Music: that’s what I want
Julian Marshall reflects on money and creativity
Money was the last thing Julian wanted for playing piano on The Flying Lizards’ cover of the Tamla track. Truth is, he never thought in a million years it’d be a hit when recording it in his flat.
“It cost £6 to make and that was in tape and bus fares, it was nothing,” he laughs. “I’d been leant a rather nice grand piano for five years and had a tape recorder. David Cunningham (the new wave band’s founder, who taught at the same art school Julian’s wife was at) had a couple of mics and we put stuff all over the strings so it didn’t sound like a piano.
“I kind of knew the track (originally recorded by Barrett Strong) so played it through about three times and David said, ‘Well, Julian, that will do’. I thought, ‘Really?’. He said, ‘Well, you can have a £30 session fee or a percentage’.
“Honest to God, I thought I’d be ripping him off if I took the money, so I took a percentage, not thinking for a second I’d hear any more about this track. At that time my definition of a ‘proper studio’ was one that had carpet on the walls and smelled really nice, and it didn’t.
“I was the first thing to be recorded on it so had no sense at all of whatever else could go down. Next thing I know it’s at number five, we’re on Top of the Pops and David gives me a cheque for several thousand pounds that paid for the deposit on our first house.” Imagine how Julian and his wife – renowned glass artist Arabella Marshall – would’ve felt had he opted for a session fee. “Not good. She was pleased with my decision. It really was generous. I remember taking my son to see Charlie’s Angels when suddenly Money came up and I was like ‘oh my God that’s unbelievable’. Every now and again it appears on an advert.”
The songwriter – whose new Rupa Ensemble make their debut in Suffolk this October – doesn’t compose to make money. “That’s one of the reasons I don’t call myself a career composer. That may sound a funny thing to say but it’s something I got very clear about several years ago. Making money and writing music, for me, need to be really separate endeavours.
“If some of my music makes money, fantastic – I can only write music if I feel free to explore stuff. If I feel I’m working to a market it just doesn’t come out right and it’s out on every level. It just doesn’t work for me,” says Julian, who also had international chart success as one half of Marshall Hain, and then Eye to Eye.
In the past he loved writing singles. The whole raison d’être of 1978’s Dancing in the City was to have a hit, although he admits it happened rather too soon for the former’s good. They didn’t really know
“If some of my music makes money, fantastic – I can only write music if I feel free to explore stuff”
how to handle it and split a year later.
“It was amazing training in popular song writing and the business. It was such a miracle when it actually happened. But it’s rather odd, once it had happened it was like, ‘OK done that, that was fun, now what’?”
Julian, who says being a song writing teaching fellow at ICMP London has kept him on his toes, made the jump to mature composer of longer-form work a few years back with
Out of the Darkness and The Angel in the Forest. Captured by the sound world of chamber choirs and smaller, he thought it’d be great to have a little group he could work and learn with. The new Rupa Ensemble currently comprises eight singers, although he says the group could grow, shrink, or even include instruments further down the line. “I don’t want the size to be a limit to what we explore musically. I’m really keen to reflect my interests and be stylistically broad, not that we should be a kind of crossover group in any way.”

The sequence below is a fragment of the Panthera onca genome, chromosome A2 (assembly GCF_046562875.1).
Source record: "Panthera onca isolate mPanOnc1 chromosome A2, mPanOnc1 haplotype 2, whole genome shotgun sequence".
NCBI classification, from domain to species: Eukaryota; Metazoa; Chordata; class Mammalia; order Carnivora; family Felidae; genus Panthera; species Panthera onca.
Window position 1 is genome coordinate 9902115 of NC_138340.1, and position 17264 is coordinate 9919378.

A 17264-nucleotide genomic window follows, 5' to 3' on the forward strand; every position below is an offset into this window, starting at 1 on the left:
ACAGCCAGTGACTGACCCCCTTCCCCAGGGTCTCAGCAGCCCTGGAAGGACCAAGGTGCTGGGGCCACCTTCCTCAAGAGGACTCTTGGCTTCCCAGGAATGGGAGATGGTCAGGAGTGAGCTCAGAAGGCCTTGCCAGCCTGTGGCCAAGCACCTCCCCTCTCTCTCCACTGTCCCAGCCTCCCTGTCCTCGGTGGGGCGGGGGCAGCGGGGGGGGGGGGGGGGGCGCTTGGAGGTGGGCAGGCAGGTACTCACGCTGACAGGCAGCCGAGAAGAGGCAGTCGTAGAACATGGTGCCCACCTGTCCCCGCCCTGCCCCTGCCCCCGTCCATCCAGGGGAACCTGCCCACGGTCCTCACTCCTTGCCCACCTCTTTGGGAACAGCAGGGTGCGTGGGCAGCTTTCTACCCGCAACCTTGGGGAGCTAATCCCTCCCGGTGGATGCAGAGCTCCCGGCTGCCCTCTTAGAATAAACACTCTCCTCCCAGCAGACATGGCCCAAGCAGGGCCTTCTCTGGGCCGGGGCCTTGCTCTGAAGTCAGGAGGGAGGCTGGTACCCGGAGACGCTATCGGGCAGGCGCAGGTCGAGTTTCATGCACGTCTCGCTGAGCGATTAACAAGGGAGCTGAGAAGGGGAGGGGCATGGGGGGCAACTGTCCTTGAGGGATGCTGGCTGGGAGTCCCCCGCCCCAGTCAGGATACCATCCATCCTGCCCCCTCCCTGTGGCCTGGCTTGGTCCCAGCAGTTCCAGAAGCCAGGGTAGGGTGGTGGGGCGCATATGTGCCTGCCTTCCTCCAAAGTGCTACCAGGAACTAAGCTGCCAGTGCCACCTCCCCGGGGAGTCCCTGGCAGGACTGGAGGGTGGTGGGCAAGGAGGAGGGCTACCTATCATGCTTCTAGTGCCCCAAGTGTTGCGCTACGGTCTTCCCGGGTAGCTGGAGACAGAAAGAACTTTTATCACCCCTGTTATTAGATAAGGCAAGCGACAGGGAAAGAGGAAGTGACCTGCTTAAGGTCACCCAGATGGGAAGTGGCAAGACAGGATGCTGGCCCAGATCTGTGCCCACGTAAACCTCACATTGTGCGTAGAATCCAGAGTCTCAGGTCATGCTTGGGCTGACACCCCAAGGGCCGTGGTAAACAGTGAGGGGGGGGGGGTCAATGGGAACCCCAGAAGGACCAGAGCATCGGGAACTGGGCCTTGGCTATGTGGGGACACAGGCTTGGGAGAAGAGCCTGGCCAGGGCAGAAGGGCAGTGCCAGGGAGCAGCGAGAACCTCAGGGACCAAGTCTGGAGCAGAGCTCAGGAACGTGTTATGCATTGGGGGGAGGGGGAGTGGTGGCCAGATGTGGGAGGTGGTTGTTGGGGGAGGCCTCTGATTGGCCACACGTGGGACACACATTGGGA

A fan of that sense of ritual you get from going to a concert, the idea is to create a joint experience between the performers and an audience as happy as listening to Kate Bush or James Blake as they are to William Byrd. “I’ve no reason, really, to be nervous but it’s our debut outing, as it were, so there’s a little frisson,” he laughs. Julian grew up in a family of professional musicians and feels he’s written enough to justify leading such a group now, although he still feels as much a beginner in many ways when he sits down to write a song as he ever did.
“You acquire experience but there’s always a lot of unknowns. I see myself as somebody who loves to write music and it’s always an exploration from nothing.” It’s interesting and useful, he says, to look back at past pieces that rise to the top or sink. “I feel compelled to be compassionate to my past. Some of it I’m very proud of and some of it is down to learning along the way.”
Despite some “wobbly tracks”, he loves the spirit and energy of Marshall Hain’s lone album Free
Ride and is fond of Eye to Eye tracks Hunger Pains, Falling for a Funny One and On the Mend. “Ones I’m not so proud of – twice I’ve done solo albums which are just too patchy, well intended but only bits of them have come out and for good reason. They were sketches, they weren’t really ready to bring to a public. I can’t even remember what they’re called but there are a few tracks that have never seen the light of day that I think, ‘Mmm, good’,” he laughs.
“It was such a miracle when it actually happened. But it’s rather odd, once it had happened it was like, ‘OK done that, that was fun, now what’?”
Early days in the music industry brought unexpected fame
ABOVE: Julian Marshall at home
Julian is launching his new Rupa Ensemble in Framlingham on October 27.
Julian says teaching songwriting keeps him on his toes.